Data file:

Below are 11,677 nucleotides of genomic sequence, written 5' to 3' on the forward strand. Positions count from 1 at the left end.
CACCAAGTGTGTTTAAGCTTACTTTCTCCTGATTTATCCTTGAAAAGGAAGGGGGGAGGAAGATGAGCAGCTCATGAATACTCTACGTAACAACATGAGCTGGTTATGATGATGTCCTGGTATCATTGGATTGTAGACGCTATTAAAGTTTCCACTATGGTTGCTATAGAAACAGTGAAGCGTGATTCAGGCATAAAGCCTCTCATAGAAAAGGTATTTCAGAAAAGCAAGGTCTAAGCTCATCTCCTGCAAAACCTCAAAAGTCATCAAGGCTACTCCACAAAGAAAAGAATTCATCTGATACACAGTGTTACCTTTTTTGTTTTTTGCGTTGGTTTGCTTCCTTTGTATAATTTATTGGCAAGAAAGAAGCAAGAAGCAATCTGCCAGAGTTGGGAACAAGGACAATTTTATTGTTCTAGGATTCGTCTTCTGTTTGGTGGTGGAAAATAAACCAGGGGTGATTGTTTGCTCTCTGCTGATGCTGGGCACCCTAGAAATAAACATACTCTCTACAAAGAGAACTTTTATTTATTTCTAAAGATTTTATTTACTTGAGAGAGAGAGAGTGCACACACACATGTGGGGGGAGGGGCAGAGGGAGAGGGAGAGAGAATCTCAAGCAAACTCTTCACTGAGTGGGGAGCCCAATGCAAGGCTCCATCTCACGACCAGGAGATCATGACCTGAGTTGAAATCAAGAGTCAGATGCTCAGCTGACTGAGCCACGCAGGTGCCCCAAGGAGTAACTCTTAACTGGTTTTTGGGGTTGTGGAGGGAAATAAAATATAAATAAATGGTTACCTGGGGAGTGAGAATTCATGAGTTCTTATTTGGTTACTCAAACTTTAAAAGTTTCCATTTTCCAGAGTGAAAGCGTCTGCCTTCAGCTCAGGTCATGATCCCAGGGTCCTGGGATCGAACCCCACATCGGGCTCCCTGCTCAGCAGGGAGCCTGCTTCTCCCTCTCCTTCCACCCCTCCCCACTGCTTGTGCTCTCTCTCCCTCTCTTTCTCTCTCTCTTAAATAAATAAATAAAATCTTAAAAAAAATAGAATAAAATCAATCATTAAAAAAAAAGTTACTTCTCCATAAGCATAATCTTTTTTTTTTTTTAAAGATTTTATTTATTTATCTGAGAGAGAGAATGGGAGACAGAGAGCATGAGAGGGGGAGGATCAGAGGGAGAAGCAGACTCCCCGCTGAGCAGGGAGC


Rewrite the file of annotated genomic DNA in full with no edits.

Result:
Below are 11,677 nucleotides of genomic sequence, written 5' to 3' on the forward strand. Positions count from 1 at the left end.
CACCAAGTGTGTTTAAGCTTACTTTCTCCTGATTTATCCTTGAAAAGGAAGGGGGGAGGAAGATGAGCAGCTCATGAATACTCTACGTAACAACATGAGCTGGTTATGATGATGTCCTGGTATCATTGGATTGTAGACGCTATTAAAGTTTCCACTATGGTTGCTATAGAAACAGTGAAGCGTGATTCAGGCATAAAGCCTCTCATAGAAAAGGTATTTCAGAAAAGCAAGGTCTAAGCTCATCTCCTGCAAAACCTCAAAAGTCATCAAGGCTACTCCACAAAGAAAAGAATTCATCTGATACACAGTGTTACCTTTTTTGTTTTTTGCGTTGGTTTGCTTCCTTTGTATAATTTATTGGCAAGAAAGAAGCAAGAAGCAATCTGCCAGAGTTGGGAACAAGGACAATTTTATTGTTCTAGGATTCGTCTTCTGTTTGGTGGTGGAAAATAAACCAGGGGTGATTGTTTGCTCTCTGCTGATGCTGGGCACCCTAGAAATAAACATACTCTCTACAAAGAGAACTTTTATTTATTTCTAAAGATTTTATTTACTTGAGAGAGAGAGAGTGCACACACACATGTGGGGGGAGGGGCAGAGGGAGAGGGAGAGAGAATCTCAAGCAAACTCTTCACTGAGTGGGGAGCCCAATGCAAGGCTCCATCTCACGACCAGGAGATCATGACCTGAGTTGAAATCAAGAGTCAGATGCTCAGCTGACTGAGCCACGCAGGTGCCCCAAGGAGTAACTCTTAACTGGTTTTTGGGGTTGTGGAGGGAAATAAAATATAAATAAATGGTTACCTGGGGAGTGAGAATTCATGAGTTCTTATTTGGTTACTCAAACTTTAAAAGTTTCCATTTTCCAGAGTGAAAGCGTCTGCCTTCAGCTCAGGTCATGATCCCAGGGTCCTGGGATCGAACCCCACATCGGGCTCCCTGCTCAGCAGGGAGCCTGCTTCTCCCTCTCCTTCCACCCCTCCCCACTGCTTGTGCTCTCTCTCCCTCTCTTTCTCTCTCTCTTAAATAAATAAATAAAATCTTAAAAAAAATAGAATAAAATCAATCATTAAAAAAAAAGTTACTTCTCCATAAGCATAATCTTTTTTTTTTTTTAAAGATTTTATTTATTTATCTGAGAGAGAGAATGGGAGACAGAGAGCATGAGAGGGGGAGGATCAGAGGGAGAAGCAGACTCCCCGCTGAGCAGGGAGC